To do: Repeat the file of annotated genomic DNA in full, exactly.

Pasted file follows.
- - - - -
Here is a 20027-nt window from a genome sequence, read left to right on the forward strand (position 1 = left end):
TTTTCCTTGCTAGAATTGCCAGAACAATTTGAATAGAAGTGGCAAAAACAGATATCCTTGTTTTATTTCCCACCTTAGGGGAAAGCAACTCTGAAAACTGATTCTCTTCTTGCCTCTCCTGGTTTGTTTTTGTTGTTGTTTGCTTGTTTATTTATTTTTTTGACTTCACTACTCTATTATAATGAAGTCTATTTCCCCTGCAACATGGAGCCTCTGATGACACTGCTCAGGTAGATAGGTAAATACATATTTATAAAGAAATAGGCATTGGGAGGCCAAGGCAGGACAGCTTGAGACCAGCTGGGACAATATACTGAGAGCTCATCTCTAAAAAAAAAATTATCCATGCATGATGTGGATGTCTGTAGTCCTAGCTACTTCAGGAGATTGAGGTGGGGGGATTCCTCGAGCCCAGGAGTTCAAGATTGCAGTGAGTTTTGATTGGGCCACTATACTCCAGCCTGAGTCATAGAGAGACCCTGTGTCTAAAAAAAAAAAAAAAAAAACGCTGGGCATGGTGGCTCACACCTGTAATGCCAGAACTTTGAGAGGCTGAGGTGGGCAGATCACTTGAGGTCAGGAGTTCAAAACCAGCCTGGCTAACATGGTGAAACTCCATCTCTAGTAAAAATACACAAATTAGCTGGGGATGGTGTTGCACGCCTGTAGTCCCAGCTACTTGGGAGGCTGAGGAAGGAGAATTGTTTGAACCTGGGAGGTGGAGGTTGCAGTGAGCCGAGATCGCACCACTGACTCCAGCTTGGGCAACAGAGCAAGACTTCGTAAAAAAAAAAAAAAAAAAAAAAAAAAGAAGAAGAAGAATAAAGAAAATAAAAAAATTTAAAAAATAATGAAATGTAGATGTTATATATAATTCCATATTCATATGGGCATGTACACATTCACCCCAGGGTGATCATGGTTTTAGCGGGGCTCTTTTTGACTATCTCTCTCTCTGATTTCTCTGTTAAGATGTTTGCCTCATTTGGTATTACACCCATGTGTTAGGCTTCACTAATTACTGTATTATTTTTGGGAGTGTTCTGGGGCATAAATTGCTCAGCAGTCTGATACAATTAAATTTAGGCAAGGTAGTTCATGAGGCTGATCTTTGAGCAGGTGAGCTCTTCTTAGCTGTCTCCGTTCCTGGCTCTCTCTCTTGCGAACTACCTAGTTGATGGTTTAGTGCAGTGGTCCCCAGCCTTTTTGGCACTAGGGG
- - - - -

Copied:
Here is a 20027-nt window from a genome sequence, read left to right on the forward strand (position 1 = left end):
TTTTCCTTGCTAGAATTGCCAGAACAATTTGAATAGAAGTGGCAAAAACAGATATCCTTGTTTTATTTCCCACCTTAGGGGAAAGCAACTCTGAAAACTGATTCTCTTCTTGCCTCTCCTGGTTTGTTTTTGTTGTTGTTTGCTTGTTTATTTATTTTTTTGACTTCACTACTCTATTATAATGAAGTCTATTTCCCCTGCAACATGGAGCCTCTGATGACACTGCTCAGGTAGATAGGTAAATACATATTTATAAAGAAATAGGCATTGGGAGGCCAAGGCAGGACAGCTTGAGACCAGCTGGGACAATATACTGAGAGCTCATCTCTAAAAAAAAAATTATCCATGCATGATGTGGATGTCTGTAGTCCTAGCTACTTCAGGAGATTGAGGTGGGGGGATTCCTCGAGCCCAGGAGTTCAAGATTGCAGTGAGTTTTGATTGGGCCACTATACTCCAGCCTGAGTCATAGAGAGACCCTGTGTCTAAAAAAAAAAAAAAAAAAACGCTGGGCATGGTGGCTCACACCTGTAATGCCAGAACTTTGAGAGGCTGAGGTGGGCAGATCACTTGAGGTCAGGAGTTCAAAACCAGCCTGGCTAACATGGTGAAACTCCATCTCTAGTAAAAATACACAAATTAGCTGGGGATGGTGTTGCACGCCTGTAGTCCCAGCTACTTGGGAGGCTGAGGAAGGAGAATTGTTTGAACCTGGGAGGTGGAGGTTGCAGTGAGCCGAGATCGCACCACTGACTCCAGCTTGGGCAACAGAGCAAGACTTCGTAAAAAAAAAAAAAAAAAAAAAAAAAAGAAGAAGAAGAATAAAGAAAATAAAAAAATTTAAAAAATAATGAAATGTAGATGTTATATATAATTCCATATTCATATGGGCATGTACACATTCACCCCAGGGTGATCATGGTTTTAGCGGGGCTCTTTTTGACTATCTCTCTCTCTGATTTCTCTGTTAAGATGTTTGCCTCATTTGGTATTACACCCATGTGTTAGGCTTCACTAATTACTGTATTATTTTTGGGAGTGTTCTGGGGCATAAATTGCTCAGCAGTCTGATACAATTAAATTTAGGCAAGGTAGTTCATGAGGCTGATCTTTGAGCAGGTGAGCTCTTCTTAGCTGTCTCCGTTCCTGGCTCTCTCTCTTGCGAACTACCTAGTTGATGGTTTAGTGCAGTGGTCCCCAGCCTTTTTGGCACTAGGGG